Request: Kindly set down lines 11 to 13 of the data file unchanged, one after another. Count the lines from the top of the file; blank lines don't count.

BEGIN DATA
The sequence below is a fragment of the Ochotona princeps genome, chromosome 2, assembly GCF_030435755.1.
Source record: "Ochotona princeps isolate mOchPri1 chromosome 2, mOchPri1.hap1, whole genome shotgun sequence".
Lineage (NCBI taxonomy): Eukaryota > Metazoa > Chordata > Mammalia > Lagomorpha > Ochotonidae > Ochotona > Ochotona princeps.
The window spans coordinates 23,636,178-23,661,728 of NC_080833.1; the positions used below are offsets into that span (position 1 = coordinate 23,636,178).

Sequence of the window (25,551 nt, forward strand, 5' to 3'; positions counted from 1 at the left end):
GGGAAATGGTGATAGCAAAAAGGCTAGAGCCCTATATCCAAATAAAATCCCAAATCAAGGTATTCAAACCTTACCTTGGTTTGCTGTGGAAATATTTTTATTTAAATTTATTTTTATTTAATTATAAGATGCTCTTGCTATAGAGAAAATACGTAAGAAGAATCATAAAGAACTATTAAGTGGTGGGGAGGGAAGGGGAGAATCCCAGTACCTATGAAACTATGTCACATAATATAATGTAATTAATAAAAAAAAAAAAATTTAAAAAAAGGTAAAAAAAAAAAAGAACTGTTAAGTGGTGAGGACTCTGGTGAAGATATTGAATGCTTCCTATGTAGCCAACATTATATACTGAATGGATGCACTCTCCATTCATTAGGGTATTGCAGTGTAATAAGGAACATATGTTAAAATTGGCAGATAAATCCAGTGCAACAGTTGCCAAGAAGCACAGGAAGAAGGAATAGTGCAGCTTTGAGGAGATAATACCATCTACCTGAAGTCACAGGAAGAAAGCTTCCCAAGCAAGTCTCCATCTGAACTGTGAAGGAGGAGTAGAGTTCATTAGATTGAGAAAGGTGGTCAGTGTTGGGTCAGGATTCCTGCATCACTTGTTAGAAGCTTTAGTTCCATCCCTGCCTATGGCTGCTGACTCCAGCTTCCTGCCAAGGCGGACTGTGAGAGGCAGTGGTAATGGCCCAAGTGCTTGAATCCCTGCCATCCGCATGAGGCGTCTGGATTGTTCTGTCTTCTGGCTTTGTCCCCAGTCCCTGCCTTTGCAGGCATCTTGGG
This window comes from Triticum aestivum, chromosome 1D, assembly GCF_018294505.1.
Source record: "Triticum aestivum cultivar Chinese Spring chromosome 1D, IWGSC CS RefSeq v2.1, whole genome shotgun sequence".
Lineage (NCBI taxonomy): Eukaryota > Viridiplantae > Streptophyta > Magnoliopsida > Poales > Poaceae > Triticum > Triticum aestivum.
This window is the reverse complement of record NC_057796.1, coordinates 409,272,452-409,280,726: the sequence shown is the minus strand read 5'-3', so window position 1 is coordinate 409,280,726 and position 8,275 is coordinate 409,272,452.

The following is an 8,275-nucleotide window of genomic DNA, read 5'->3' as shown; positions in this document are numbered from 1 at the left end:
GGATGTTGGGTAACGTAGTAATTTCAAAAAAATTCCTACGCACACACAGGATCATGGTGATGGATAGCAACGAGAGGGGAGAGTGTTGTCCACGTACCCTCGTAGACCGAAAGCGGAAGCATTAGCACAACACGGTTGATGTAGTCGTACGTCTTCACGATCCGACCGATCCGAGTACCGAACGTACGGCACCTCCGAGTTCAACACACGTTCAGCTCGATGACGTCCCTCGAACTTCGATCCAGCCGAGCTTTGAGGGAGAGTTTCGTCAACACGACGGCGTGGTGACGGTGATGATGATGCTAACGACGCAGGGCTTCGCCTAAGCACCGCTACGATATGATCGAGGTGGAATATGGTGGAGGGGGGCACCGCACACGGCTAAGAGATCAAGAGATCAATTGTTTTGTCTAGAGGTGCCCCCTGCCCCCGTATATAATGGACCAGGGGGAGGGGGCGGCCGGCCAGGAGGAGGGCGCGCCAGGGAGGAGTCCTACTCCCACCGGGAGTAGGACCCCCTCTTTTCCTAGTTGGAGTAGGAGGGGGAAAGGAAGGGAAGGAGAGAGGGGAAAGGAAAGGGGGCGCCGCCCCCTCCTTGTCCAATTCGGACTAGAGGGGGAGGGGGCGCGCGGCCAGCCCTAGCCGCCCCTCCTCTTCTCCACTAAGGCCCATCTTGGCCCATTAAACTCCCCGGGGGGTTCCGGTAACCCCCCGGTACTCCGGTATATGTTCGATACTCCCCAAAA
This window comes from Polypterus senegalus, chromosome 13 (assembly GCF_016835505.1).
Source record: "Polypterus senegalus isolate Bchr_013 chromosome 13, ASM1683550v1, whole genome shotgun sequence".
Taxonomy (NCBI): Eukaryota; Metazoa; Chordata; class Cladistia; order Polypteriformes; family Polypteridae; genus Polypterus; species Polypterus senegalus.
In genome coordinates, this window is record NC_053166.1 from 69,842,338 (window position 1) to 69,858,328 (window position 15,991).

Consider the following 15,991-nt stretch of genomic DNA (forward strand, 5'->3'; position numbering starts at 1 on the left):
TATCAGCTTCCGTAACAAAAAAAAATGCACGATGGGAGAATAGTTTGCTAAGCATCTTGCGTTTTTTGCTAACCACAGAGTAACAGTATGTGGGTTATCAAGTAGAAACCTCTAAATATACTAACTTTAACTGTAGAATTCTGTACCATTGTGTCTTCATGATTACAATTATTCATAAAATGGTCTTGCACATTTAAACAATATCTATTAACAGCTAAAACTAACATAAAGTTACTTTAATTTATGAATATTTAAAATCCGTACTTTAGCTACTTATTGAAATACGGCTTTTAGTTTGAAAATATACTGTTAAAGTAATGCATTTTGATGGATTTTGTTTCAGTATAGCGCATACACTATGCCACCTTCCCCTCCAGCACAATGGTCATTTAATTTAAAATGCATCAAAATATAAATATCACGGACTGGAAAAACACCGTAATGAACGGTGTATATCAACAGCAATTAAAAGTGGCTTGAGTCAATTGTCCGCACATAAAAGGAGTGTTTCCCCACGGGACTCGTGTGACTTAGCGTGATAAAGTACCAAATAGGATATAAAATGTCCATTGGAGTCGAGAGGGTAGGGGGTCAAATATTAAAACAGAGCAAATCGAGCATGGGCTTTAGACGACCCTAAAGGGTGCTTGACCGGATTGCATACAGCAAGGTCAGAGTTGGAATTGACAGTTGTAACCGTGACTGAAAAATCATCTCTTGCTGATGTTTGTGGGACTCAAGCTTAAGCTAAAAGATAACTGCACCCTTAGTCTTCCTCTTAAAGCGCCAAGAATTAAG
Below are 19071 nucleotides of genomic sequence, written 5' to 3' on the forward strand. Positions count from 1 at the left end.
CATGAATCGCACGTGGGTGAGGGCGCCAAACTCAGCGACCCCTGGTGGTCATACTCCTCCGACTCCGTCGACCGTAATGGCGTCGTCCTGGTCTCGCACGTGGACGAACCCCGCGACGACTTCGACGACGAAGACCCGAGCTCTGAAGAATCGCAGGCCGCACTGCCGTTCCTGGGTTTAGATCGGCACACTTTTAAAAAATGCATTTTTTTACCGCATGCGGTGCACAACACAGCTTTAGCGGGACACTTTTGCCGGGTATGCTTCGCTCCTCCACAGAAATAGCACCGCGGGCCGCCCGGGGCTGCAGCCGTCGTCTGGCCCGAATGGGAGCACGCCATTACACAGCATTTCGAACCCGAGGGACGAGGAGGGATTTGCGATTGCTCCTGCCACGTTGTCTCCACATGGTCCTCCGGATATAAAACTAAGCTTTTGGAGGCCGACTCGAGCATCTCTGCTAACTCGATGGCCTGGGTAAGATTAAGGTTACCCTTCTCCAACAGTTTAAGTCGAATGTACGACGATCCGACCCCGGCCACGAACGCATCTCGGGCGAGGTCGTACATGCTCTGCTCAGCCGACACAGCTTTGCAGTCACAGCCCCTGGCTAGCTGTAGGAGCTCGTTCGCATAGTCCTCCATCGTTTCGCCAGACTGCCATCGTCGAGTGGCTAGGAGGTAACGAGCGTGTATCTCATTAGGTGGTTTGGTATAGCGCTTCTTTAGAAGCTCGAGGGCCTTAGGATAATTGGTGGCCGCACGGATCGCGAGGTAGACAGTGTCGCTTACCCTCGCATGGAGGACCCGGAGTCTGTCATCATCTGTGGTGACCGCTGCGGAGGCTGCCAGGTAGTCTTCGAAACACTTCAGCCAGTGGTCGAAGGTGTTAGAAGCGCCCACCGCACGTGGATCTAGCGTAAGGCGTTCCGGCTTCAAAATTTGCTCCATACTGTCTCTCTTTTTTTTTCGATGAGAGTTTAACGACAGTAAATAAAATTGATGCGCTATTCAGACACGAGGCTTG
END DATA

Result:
The following is an 8,275-nucleotide window of genomic DNA, read 5'->3' as shown; positions in this document are numbered from 1 at the left end:
GGATGTTGGGTAACGTAGTAATTTCAAAAAAATTCCTACGCACACACAGGATCATGGTGATGGATAGCAACGAGAGGGGAGAGTGTTGTCCACGTACCCTCGTAGACCGAAAGCGGAAGCATTAGCACAACACGGTTGATGTAGTCGTACGTCTTCACGATCCGACCGATCCGAGTACCGAACGTACGGCACCTCCGAGTTCAACACACGTTCAGCTCGATGACGTCCCTCGAACTTCGATCCAGCCGAGCTTTGAGGGAGAGTTTCGTCAACACGACGGCGTGGTGACGGTGATGATGATGCTAACGACGCAGGGCTTCGCCTAAGCACCGCTACGATATGATCGAGGTGGAATATGGTGGAGGGGGGCACCGCACACGGCTAAGAGATCAAGAGATCAATTGTTTTGTCTAGAGGTGCCCCCTGCCCCCGTATATAATGGACCAGGGGGAGGGGGCGGCCGGCCAGGAGGAGGGCGCGCCAGGGAGGAGTCCTACTCCCACCGGGAGTAGGACCCCCTCTTTTCCTAGTTGGAGTAGGAGGGGGAAAGGAAGGGAAGGAGAGAGGGGAAAGGAAAGGGGGCGCCGCCCCCTCCTTGTCCAATTCGGACTAGAGGGGGAGGGGGCGCGCGGCCAGCCCTAGCCGCCCCTCCTCTTCTCCACTAAGGCCCATCTTGGCCCATTAAACTCCCCGGGGGGTTCCGGTAACCCCCCGGTACTCCGGTATATGTTCGATACTCCCCAAAA
This window comes from Polypterus senegalus, chromosome 13 (assembly GCF_016835505.1).